The first control signal and the background signal are brought together at an OR circuit so that at any given time it is the more positive of the two signals which is subjected to further processing as a first companion signal.

Also obtained from the video signal are a second control signal in a second detector, and, in a noise detector, an auxiliary signal which is proportional to the amplitude of the noise in the video signal.

The second control signal and the auxiliary signal are gated to give a second companion signal.

In the present application there is no logic gating of the signals to produce a companion signal. The video signal and background signal merely control the generators which produce the companion signals.

In the known circuit arrangement, the first and second companion signals are in turn logic gated to produce the threshold signal, the threshold signal lying above positive amplitudes of the background signal set by the background noise when background is being evaluated and lying below these amplitudes when information is being evaluated.

In the present application on the other hand the threshold signal is derived from the two companion signals by voltage division, and it lies at all times between the said companion signals.

To compare the threshold and video signals, a limiter stage is provided in the known circuit arrangement in which parts of the video signal lying above the threshold signal are interpreted as information and parts lying below are interpreted as noise signals or background signals. It is only when the video signal has been modified in the limiter stage that it is converted into the digital video signal in a subsequent trigger stage having a fixed changeover point.

To generate the digital video signal, in the present application the analogue video signal and the dynamic threshold signal are compared with one another directly in a comparator.

The circuit arrangement disclosed in the German patent specification hereinabove referred to is complicated since the signal noise from the electron-beam scanning member is allowed for and additional control signals are derived to control the brightness of the cathode ray tube.

A further disadvantage lies in the fact that the companion signals are free to approach the video signal without restraint. Thus, undesirable oscillation of the threshold signal occurs wheich may result in uncertain decisions and the loss of information.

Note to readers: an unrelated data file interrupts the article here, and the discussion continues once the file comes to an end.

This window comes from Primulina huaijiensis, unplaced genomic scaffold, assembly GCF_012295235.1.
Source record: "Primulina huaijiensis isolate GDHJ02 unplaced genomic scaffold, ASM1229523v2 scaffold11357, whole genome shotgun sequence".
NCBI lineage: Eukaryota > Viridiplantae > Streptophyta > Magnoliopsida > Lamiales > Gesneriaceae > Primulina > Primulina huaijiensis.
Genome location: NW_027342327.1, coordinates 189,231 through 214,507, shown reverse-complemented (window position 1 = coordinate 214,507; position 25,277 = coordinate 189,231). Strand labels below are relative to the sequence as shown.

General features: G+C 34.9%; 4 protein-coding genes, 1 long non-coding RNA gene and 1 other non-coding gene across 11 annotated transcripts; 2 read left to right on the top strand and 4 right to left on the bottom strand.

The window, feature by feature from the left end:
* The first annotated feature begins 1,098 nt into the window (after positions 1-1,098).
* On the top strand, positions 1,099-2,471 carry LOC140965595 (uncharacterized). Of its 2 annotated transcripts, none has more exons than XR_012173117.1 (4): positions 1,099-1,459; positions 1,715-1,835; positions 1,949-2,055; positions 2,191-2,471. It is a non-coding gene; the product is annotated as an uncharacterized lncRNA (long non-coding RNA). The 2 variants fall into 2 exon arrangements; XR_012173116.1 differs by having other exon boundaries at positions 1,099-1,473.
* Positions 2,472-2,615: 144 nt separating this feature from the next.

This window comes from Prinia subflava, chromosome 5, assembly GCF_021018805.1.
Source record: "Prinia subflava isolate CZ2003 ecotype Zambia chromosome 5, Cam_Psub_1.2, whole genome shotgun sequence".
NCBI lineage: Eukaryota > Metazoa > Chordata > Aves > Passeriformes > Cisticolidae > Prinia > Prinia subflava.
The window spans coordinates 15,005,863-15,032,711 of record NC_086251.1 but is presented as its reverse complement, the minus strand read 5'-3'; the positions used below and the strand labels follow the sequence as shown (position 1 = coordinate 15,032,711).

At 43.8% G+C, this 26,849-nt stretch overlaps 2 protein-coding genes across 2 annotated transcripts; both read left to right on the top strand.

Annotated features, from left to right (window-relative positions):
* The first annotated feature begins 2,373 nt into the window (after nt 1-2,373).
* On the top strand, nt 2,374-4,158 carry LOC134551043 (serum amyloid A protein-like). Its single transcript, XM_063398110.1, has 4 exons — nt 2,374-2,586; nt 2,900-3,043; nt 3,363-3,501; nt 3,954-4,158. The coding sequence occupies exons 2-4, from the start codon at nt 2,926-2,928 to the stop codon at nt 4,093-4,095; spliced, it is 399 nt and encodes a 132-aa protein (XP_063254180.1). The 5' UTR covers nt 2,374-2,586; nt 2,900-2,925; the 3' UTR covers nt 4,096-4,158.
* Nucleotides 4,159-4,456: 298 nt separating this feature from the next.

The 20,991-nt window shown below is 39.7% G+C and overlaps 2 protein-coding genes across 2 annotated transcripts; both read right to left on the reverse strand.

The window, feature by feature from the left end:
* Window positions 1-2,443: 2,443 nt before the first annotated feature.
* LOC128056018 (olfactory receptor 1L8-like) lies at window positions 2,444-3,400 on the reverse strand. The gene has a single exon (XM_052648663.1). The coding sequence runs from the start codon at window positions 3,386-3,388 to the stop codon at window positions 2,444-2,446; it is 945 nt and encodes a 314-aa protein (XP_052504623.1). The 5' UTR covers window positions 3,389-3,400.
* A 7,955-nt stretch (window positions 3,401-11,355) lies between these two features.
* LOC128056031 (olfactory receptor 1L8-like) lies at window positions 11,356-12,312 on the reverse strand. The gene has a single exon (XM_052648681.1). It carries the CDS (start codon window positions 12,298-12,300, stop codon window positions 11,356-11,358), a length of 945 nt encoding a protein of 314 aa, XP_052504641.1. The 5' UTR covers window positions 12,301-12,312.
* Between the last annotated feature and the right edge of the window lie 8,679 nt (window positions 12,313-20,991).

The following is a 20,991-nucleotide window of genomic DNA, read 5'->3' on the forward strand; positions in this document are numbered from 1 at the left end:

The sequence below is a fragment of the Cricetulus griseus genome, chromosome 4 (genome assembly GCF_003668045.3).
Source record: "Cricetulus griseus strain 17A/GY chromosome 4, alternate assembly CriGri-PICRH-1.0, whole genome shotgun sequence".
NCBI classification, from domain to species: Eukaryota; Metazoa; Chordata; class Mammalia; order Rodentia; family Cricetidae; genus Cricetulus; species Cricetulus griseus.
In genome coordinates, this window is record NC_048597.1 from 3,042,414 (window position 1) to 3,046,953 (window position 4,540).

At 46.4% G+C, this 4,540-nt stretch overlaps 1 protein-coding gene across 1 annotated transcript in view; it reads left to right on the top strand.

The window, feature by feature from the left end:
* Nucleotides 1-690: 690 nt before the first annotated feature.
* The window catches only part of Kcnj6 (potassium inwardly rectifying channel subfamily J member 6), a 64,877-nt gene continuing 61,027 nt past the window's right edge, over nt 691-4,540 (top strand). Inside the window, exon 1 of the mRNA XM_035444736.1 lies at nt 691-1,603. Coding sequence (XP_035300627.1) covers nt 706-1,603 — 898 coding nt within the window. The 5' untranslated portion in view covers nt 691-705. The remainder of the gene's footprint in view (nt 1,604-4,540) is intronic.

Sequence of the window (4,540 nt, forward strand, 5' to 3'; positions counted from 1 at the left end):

With the present invention the oscillation of the threshold signal is avoided by means of the difference value, which in every case guarantees a minimum spacing between the companion signals and the video signal or between the companion signals themselves.

A minimum mutual spacing between the signals has the advantage that signals of small amplitude, which are produced by particles of dirt in the original for example, do not result in an unwanted changeover of the signal and thus to incorrect information when the video signal is being evaluated.

BRIEF DESCRIPTION OF THE DRAWINGS

In order that the invention may be more clearly understood, reference will now be made to the accompanying drawings which show certain embodiments thereof by way of example and in which:

FIG. 1 is a block circuit diagram of a facsimile scanner with an embodiment of generator circuit for generating a dynamic threshold signal;

FIG. 2 is a diagram illustrating the operation of the generator circuit;

FIG. 3 shows a modified embodiment of generator circuit;

FIG. 4 is a diagram illustrating the evaluation of the video signal;

FIG. 5 is a further diagram illustrating the evaluation of the video signal;

FIG. 6 is another diagram illustrating the evaluation of the video signal;

FIG. 7 is a diagram with respect to time;

FIG. 8 shows a circuit arrangement;

FIG. 9 shows embodiments of scanning member, changeover switch, converter stage and control unit; and

FIG. 10 is a diagram of pulses.

DETAILED DESCRIPTION OF PREFERRED EMBODIMENTS

Referring now to the drawings, FIG. 1 shows the general construction of a facsimile scanner having a generator circuit to produce a dynamic threshold signal.

The original 1 to be copied is illuminated by a light source 2 and light, modulated by the brightness information of the original 1, is reflected via an optical system 3 into a scanning member 5 and there converted by opto- electronic transducers into a video signal.

The opto-electronic transducer may be a single photodiode which emits a continuous video signal. In this case the scanning member 5 performs a movement in the line direction relative to the original 1 with a stepped advance taking place to the next line each time a line has been scanned.

It is however also possible for the opto-electronic transducer to be constructed from a plurality, e.g. a row, of photodiodes which generate a pulsed or staircase video signal.

The row of photodiodes preferably extends across an entire line of the original 1, so that one line is scanned each time with no relative movement between the scanning member 5 and the original 1 and after this line has been scanned a stepped advance is made to the next line.

Advancing means are not shown in FIG. 1 since they are not part of the subject matter of the application and are well-known to those skilled in the art to which this invention relates.